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Fast Fashion: What impact do our clothes have on the environment?

Updated: Feb 7


Charleen from Vision Factory

Author: Charleen Hawra

Date of Publication: 10/05/2023




Fast Fashion: What impact do our clothes have on the environment?

More and more people are trying to minimize their CO2 footprint by using public transportation or avoiding animal products. But at the same time, many people forget the impact our clothes can have on the environment.


Fast fashion is a term used to describe inexpensive, trendy clothing produced rapidly by mass-market retailers. Of course, this practice is in response to the quick turnover of fashion trends. Above all, the production and waste of fast fashion are contributing significantly to climate change.


Therefore, the following points show 5 negative impacts of fast fashion linked to climate change and what you can do to reduce your fashion footprint.


Consumption increases


Due to lower clothing prices, people tend to buy more. As production has increased, so has the demand for raw materials. This leads to more pollution and contributes to the exploitation of resources and workers. Today, 60% more garments are purchased than 20 years ago.


Consumption increases

Quick Disposal


Fast fashion products usually have a short lifetime, as they are often cheap and of low quality. After a short time, they end up in landfill and thus contribute to environmental pollution. Even the production of clothing generates a lot of waste. For example, in 2018 the Environmental Protection Agency counted 11.3 million tons of textiles that were sent to landfills.


Environmental degradation


Because labor is cheaper in developing countries, many textile companies outsource their factories to countries with fewer environmental regulations. In fact, the fast fashion industry is a major contributor to environmental degradation. Actually, this includes pollution, deforestation, and the depletion of natural resources. Thus, it can have a significant impact on ecosystems, which can also be exploited and marginalized as a result.


Moreover, the production of clothing requires large amounts of fossil fuels and water, as well as the use of chemicals. For example, the production of synthetic fabrics such as polyester requires large amounts of energy. In particular, the production of cotton requires significant amounts of water and pesticides. So, many clothes are dyed with chemicals that can enter natural waters, polluting drinking water and killing aquatic life.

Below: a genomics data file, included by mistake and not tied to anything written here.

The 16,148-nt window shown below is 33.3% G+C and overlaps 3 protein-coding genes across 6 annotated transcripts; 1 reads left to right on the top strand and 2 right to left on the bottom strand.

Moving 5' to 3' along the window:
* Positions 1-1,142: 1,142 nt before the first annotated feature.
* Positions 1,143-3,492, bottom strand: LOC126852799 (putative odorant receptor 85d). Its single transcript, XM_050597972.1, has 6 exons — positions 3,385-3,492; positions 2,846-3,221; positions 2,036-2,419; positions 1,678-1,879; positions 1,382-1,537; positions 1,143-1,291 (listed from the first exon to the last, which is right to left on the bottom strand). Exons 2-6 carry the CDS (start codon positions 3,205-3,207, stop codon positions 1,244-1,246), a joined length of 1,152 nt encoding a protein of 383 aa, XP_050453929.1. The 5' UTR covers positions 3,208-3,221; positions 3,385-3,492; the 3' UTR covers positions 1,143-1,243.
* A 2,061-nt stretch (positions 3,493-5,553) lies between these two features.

Produces greenhouse gasses


It has been shown that fast fashion contributes to greenhouse gas emissions. This is because the manufacturing process requires energy and involves the transportation of raw materials and products. Therefore, the disposal of clothing also contributes to the generation of methane, a greenhouse gas that has a greater effect than carbon dioxide.

Furthermore, clothing is often transported long distances before reaching the consumer, which increases its carbon footprint as well. The fashion industry is responsible for 8-10% of global emissions. In fact, it is the third largest polluting industry after the food and construction industry. If the trend continues, the industry's greenhouse gas emissions are expected to increase by more than 50% by 2030.


Supports abusive systems


Fast fashion relies on cheap labor to keep prices low. In particular, workers in garment factories are often paid very low wages and work in poor conditions. In addition to this, they have little job security or rights. What’s more, this can include long working hours, unsafe working conditions, and even forced labor.


How can you reduce your fashion footprint?


There are several ways to reduce the negative impact of fast fashion on the environment and to become a more conscious consumer.


1. Buy second-hand clothing to reduce the demand for new garments and reduce the amount of textile waste in landfills.


2. Choose quality over quantity. Investing in high-quality clothing helps to save money in the longg run and helps to reduce the amount you buy.


3. Support sustainable and ethical brands. Look for brands that value sustainability and ethical working conditions. Research and choose companies that are transparent about their supply chains and production processes.


4. Repair and repurpose clothes instead of throwing them away.


5. Donate or recycle clothing if you have clothes that you no longer wear instead.


 

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